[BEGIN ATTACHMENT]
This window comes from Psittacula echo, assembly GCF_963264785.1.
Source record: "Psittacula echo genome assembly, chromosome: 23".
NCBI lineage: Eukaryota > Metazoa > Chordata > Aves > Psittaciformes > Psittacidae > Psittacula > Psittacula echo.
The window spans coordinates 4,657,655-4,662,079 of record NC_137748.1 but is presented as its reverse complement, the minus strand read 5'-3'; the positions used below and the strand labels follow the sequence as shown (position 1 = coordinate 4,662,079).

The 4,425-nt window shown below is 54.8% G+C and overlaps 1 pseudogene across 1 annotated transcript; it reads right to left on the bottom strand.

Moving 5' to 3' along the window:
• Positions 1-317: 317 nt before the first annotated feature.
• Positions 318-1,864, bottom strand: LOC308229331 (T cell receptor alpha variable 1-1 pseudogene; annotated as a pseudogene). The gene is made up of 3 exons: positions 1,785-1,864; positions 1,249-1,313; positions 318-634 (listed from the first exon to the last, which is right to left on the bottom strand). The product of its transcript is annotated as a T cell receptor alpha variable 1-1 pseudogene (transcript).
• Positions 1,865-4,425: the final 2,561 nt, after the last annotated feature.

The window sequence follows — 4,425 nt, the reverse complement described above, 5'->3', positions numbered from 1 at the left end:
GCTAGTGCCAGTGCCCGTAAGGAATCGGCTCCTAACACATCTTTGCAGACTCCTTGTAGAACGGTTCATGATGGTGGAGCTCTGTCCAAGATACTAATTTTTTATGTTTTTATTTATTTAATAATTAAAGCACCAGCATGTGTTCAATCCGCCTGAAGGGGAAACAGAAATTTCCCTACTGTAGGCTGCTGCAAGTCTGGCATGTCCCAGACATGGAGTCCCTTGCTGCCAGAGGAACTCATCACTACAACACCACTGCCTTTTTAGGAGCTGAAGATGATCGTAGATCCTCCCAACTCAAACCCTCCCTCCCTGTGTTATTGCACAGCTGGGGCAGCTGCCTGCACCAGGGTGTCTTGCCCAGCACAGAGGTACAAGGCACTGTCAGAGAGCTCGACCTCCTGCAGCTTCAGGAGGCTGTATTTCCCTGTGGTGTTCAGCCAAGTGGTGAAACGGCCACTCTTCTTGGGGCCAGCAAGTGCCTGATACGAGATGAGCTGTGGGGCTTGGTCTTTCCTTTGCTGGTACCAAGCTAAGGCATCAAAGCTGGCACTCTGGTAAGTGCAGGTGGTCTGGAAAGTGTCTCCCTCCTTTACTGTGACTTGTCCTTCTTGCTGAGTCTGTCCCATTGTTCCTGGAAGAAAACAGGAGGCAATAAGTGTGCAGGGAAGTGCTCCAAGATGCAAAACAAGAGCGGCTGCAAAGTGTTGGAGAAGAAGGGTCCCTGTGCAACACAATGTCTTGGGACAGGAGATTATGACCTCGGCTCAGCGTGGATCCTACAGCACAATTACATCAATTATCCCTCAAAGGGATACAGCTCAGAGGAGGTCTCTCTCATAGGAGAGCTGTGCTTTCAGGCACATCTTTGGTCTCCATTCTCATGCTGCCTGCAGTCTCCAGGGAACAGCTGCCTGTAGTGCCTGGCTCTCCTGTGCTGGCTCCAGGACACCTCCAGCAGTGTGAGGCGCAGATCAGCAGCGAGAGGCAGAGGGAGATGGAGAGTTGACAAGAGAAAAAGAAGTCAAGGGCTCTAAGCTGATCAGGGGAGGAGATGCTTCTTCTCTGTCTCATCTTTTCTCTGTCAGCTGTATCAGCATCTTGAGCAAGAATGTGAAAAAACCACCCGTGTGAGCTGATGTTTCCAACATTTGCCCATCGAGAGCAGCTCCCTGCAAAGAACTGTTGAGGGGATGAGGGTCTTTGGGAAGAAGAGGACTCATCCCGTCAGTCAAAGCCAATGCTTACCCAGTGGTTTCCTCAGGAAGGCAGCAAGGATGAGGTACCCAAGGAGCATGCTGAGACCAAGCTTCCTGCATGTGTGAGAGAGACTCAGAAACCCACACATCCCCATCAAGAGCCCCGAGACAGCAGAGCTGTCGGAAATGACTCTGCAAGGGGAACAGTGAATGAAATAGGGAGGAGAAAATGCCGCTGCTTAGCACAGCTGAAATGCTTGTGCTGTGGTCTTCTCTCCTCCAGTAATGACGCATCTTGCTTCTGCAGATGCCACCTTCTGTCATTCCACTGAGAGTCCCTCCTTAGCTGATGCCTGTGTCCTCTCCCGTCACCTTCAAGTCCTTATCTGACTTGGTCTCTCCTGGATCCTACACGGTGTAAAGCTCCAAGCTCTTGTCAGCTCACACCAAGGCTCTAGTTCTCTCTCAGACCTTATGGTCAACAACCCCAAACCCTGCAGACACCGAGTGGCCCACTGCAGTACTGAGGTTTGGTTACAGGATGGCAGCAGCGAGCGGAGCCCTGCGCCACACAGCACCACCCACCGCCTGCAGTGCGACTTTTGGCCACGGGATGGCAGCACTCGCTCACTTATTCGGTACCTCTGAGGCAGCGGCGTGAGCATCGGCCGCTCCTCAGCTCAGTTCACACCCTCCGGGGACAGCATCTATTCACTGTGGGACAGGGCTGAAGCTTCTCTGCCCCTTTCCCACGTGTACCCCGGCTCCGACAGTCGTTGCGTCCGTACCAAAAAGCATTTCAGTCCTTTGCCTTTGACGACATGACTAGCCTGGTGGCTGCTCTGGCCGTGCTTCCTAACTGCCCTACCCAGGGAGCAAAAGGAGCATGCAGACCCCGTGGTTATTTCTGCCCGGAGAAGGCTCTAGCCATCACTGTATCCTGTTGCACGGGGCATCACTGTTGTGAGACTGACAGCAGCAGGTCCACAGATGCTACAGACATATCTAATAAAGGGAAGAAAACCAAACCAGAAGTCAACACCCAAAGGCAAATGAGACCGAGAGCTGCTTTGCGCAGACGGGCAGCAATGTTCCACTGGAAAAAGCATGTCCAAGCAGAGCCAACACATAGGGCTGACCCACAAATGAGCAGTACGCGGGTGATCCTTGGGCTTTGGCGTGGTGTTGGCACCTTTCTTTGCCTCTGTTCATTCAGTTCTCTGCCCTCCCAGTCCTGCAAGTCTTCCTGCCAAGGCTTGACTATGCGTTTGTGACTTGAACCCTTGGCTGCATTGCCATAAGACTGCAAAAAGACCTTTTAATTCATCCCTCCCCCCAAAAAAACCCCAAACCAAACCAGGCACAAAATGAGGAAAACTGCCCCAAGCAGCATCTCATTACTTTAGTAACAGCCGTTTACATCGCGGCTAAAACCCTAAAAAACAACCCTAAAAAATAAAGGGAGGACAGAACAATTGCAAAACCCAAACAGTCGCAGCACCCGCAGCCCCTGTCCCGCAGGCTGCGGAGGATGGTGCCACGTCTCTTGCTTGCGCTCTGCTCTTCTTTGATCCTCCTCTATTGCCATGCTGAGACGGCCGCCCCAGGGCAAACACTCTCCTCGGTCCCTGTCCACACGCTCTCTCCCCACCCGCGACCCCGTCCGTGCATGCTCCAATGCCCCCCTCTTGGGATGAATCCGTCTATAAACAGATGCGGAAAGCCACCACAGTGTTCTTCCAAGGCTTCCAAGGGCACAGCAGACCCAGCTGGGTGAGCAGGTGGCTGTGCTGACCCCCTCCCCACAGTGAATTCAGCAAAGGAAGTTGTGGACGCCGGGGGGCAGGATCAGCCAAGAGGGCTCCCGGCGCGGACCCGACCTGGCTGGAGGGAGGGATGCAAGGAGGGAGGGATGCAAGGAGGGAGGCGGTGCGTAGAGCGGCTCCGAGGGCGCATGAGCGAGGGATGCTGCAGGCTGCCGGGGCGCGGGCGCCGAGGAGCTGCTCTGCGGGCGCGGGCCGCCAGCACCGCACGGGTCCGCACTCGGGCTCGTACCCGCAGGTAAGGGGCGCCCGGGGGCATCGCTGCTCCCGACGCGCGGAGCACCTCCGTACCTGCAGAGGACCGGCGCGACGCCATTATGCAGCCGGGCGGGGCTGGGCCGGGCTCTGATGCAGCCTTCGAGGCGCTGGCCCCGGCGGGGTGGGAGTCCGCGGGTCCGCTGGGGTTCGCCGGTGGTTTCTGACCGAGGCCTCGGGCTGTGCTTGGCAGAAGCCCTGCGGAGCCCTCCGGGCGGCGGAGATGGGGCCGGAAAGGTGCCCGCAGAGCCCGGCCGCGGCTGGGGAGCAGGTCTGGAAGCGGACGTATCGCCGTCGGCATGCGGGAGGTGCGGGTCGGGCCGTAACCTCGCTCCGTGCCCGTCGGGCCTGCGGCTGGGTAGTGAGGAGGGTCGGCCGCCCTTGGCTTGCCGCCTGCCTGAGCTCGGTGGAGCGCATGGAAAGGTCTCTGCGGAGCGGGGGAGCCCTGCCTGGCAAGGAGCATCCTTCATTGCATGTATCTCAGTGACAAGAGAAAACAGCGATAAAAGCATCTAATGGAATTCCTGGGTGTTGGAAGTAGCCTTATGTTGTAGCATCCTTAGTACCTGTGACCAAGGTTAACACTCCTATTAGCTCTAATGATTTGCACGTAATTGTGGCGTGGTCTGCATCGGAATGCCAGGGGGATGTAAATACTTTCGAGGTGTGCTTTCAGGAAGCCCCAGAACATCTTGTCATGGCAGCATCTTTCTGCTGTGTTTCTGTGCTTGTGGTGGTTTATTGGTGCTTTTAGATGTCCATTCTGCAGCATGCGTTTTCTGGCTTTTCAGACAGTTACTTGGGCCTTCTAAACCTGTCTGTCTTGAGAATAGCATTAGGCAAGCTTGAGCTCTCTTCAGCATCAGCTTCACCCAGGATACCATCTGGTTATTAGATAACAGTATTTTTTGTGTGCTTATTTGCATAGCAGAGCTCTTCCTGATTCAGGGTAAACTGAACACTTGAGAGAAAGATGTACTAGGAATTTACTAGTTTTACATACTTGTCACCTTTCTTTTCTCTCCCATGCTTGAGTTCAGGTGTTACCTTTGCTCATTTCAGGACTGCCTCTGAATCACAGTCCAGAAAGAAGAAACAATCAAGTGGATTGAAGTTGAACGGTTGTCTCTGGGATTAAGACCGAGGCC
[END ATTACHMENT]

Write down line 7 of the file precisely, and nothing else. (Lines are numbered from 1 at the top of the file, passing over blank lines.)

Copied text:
• Positions 1-317: 317 nt before the first annotated feature.